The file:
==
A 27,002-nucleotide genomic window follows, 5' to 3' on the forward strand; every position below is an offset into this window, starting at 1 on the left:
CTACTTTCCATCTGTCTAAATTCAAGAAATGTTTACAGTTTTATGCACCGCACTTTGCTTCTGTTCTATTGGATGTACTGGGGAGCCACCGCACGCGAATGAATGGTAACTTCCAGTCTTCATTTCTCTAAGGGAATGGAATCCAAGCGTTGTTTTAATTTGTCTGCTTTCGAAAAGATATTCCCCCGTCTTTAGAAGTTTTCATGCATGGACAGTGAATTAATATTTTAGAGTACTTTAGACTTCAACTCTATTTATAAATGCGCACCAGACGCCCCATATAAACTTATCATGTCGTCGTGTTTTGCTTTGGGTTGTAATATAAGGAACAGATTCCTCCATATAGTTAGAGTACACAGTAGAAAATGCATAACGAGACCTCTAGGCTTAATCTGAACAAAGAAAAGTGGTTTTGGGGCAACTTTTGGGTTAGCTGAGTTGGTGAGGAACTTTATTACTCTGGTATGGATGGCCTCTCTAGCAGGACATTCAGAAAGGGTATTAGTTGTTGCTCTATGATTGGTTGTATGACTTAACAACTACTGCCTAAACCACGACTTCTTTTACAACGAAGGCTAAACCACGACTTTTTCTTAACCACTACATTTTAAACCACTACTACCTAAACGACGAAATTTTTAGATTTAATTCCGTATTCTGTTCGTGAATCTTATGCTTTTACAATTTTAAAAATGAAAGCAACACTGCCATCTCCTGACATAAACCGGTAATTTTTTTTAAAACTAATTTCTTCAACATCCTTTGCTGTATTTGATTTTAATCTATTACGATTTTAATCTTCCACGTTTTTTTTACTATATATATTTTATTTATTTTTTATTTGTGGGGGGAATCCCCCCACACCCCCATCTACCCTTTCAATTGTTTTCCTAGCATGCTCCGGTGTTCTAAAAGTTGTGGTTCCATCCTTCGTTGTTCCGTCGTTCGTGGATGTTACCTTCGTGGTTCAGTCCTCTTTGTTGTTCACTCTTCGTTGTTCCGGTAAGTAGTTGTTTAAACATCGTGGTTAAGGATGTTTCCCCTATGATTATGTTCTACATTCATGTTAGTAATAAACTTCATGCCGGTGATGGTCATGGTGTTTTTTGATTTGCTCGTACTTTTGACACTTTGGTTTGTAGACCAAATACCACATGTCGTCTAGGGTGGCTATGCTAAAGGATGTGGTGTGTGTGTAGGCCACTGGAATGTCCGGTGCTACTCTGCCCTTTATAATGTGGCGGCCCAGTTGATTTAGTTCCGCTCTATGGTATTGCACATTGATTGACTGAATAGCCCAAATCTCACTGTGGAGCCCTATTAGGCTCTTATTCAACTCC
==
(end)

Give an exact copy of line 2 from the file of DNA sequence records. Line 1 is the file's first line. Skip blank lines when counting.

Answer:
CTACTTTCCATCTGTCTAAATTCAAGAAATGTTTACAGTTTTATGCACCGCACTTTGCTTCTGTTCTATTGGATGTACTGGGGAGCCACCGCACGCGAATGAATGGTAACTTCCAGTCTTCATTTCTCTAAGGGAATGGAATCCAAGCGTTGTTTTAATTTGTCTGCTTTCGAAAAGATATTCCCCCGTCTTTAGAAGTTTTCATGCATGGACAGTGAATTAATATTTTAGAGTACTTTAGACTTCAACTCTATTTATAAATGCGCACCAGACGCCCCATATAAACTTATCATGTCGTCGTGTTTTGCTTTGGGTTGTAATATAAGGAACAGATTCCTCCATATAGTTAGAGTACACAGTAGAAAATGCATAACGAGACCTCTAGGCTTAATCTGAACAAAGAAAAGTGGTTTTGGGGCAACTTTTGGGTTAGCTGAGTTGGTGAGGAACTTTATTACTCTGGTATGGATGGCCTCTCTAGCAGGACATTCAGAAAGGGTATTAGTTGTTGCTCTATGATTGGTTGTATGACTTAACAACTACTGCCTAAACCACGACTTCTTTTACAACGAAGGCTAAACCACGACTTTTTCTTAACCACTACATTTTAAACCACTACTACCTAAACGACGAAATTTTTAGATTTAATTCCGTATTCTGTTCGTGAATCTTATGCTTTTACAATTTTAAAAATGAAAGCAACACTGCCATCTCCTGACATAAACCGGTAATTTTTTTTAAAACTAATTTCTTCAACATCCTTTGCTGTATTTGATTTTAATCTATTACGATTTTAATCTTCCACGTTTTTTTTACTATATATATTTTATTTATTTTTTATTTGTGGGGGGAATCCCCCCACACCCCCATCTACCCTTTCAATTGTTTTCCTAGCATGCTCCGGTGTTCTAAAAGTTGTGGTTCCATCCTTCGTTGTTCCGTCGTTCGTGGATGTTACCTTCGTGGTTCAGTCCTCTTTGTTGTTCACTCTTCGTTGTTCCGGTAAGTAGTTGTTTAAACATCGTGGTTAAGGATGTTTCCCCTATGATTATGTTCTACATTCATGTTAGTAATAAACTTCATGCCGGTGATGGTCATGGTGTTTTTTGATTTGCTCGTACTTTTGACACTTTGGTTTGTAGACCAAATACCACATGTCGTCTAGGGTGGCTATGCTAAAGGATGTGGTGTGTGTGTAGGCCACTGGAATGTCCGGTGCTACTCTGCCCTTTATAATGTGGCGGCCCAGTTGATTTAGTTCCGCTCTATGGTATTGCACATTGATTGACTGAATAGCCCAAATCTCACTGTGGAGCCCTATTAGGCTCTTATTCAACTCC